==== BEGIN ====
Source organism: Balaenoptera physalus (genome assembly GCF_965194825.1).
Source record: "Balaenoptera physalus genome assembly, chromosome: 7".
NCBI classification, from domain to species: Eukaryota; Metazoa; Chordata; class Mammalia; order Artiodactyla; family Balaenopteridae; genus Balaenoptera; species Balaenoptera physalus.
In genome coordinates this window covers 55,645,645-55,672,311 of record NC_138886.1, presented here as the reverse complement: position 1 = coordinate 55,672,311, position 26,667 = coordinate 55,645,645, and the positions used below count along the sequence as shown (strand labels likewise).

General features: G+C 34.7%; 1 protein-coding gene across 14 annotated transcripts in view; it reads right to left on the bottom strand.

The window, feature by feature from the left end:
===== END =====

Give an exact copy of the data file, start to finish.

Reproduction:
Source organism: Balaenoptera physalus (genome assembly GCF_965194825.1).
Source record: "Balaenoptera physalus genome assembly, chromosome: 7".
NCBI classification, from domain to species: Eukaryota; Metazoa; Chordata; class Mammalia; order Artiodactyla; family Balaenopteridae; genus Balaenoptera; species Balaenoptera physalus.
In genome coordinates this window covers 55,645,645-55,672,311 of record NC_138886.1, presented here as the reverse complement: position 1 = coordinate 55,672,311, position 26,667 = coordinate 55,645,645, and the positions used below count along the sequence as shown (strand labels likewise).

General features: G+C 34.7%; 1 protein-coding gene across 14 annotated transcripts in view; it reads right to left on the bottom strand.

The window, feature by feature from the left end: